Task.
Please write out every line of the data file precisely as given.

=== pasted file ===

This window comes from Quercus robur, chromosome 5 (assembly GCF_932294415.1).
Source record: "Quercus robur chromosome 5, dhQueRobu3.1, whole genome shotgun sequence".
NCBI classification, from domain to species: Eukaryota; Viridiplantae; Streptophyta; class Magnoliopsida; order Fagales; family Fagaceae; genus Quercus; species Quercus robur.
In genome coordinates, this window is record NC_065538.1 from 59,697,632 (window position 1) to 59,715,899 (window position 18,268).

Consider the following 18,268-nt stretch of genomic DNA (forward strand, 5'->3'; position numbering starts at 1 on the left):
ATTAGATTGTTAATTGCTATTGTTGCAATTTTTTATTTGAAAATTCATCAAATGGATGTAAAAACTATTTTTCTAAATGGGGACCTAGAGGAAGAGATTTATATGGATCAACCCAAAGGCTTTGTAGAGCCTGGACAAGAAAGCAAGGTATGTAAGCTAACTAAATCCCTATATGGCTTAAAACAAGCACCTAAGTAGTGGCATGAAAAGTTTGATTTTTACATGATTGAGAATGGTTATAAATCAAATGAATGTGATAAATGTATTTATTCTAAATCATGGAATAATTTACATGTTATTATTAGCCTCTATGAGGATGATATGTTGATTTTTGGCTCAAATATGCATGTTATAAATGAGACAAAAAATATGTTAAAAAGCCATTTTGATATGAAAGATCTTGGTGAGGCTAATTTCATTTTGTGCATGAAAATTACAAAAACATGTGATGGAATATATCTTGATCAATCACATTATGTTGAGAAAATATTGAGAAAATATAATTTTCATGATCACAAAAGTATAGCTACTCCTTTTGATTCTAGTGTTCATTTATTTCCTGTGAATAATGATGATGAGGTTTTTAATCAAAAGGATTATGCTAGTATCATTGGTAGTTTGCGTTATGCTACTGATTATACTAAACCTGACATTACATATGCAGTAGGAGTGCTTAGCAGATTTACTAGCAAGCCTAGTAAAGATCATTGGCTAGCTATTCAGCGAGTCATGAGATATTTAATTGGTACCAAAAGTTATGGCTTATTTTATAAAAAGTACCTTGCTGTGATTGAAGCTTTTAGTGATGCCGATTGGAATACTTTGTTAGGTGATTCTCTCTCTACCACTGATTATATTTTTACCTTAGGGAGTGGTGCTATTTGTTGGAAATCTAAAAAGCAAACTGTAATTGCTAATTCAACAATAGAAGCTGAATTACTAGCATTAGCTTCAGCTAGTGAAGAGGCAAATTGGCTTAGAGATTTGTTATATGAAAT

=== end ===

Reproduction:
This window comes from Quercus robur, chromosome 5 (assembly GCF_932294415.1).
Source record: "Quercus robur chromosome 5, dhQueRobu3.1, whole genome shotgun sequence".
NCBI classification, from domain to species: Eukaryota; Viridiplantae; Streptophyta; class Magnoliopsida; order Fagales; family Fagaceae; genus Quercus; species Quercus robur.
In genome coordinates, this window is record NC_065538.1 from 59,697,632 (window position 1) to 59,715,899 (window position 18,268).

Consider the following 18,268-nt stretch of genomic DNA (forward strand, 5'->3'; position numbering starts at 1 on the left):
ATTAGATTGTTAATTGCTATTGTTGCAATTTTTTATTTGAAAATTCATCAAATGGATGTAAAAACTATTTTTCTAAATGGGGACCTAGAGGAAGAGATTTATATGGATCAACCCAAAGGCTTTGTAGAGCCTGGACAAGAAAGCAAGGTATGTAAGCTAACTAAATCCCTATATGGCTTAAAACAAGCACCTAAGTAGTGGCATGAAAAGTTTGATTTTTACATGATTGAGAATGGTTATAAATCAAATGAATGTGATAAATGTATTTATTCTAAATCATGGAATAATTTACATGTTATTATTAGCCTCTATGAGGATGATATGTTGATTTTTGGCTCAAATATGCATGTTATAAATGAGACAAAAAATATGTTAAAAAGCCATTTTGATATGAAAGATCTTGGTGAGGCTAATTTCATTTTGTGCATGAAAATTACAAAAACATGTGATGGAATATATCTTGATCAATCACATTATGTTGAGAAAATATTGAGAAAATATAATTTTCATGATCACAAAAGTATAGCTACTCCTTTTGATTCTAGTGTTCATTTATTTCCTGTGAATAATGATGATGAGGTTTTTAATCAAAAGGATTATGCTAGTATCATTGGTAGTTTGCGTTATGCTACTGATTATACTAAACCTGACATTACATATGCAGTAGGAGTGCTTAGCAGATTTACTAGCAAGCCTAGTAAAGATCATTGGCTAGCTATTCAGCGAGTCATGAGATATTTAATTGGTACCAAAAGTTATGGCTTATTTTATAAAAAGTACCTTGCTGTGATTGAAGCTTTTAGTGATGCCGATTGGAATACTTTGTTAGGTGATTCTCTCTCTACCACTGATTATATTTTTACCTTAGGGAGTGGTGCTATTTGTTGGAAATCTAAAAAGCAAACTGTAATTGCTAATTCAACAATAGAAGCTGAATTACTAGCATTAGCTTCAGCTAGTGAAGAGGCAAATTGGCTTAGAGATTTGTTATATGAAAT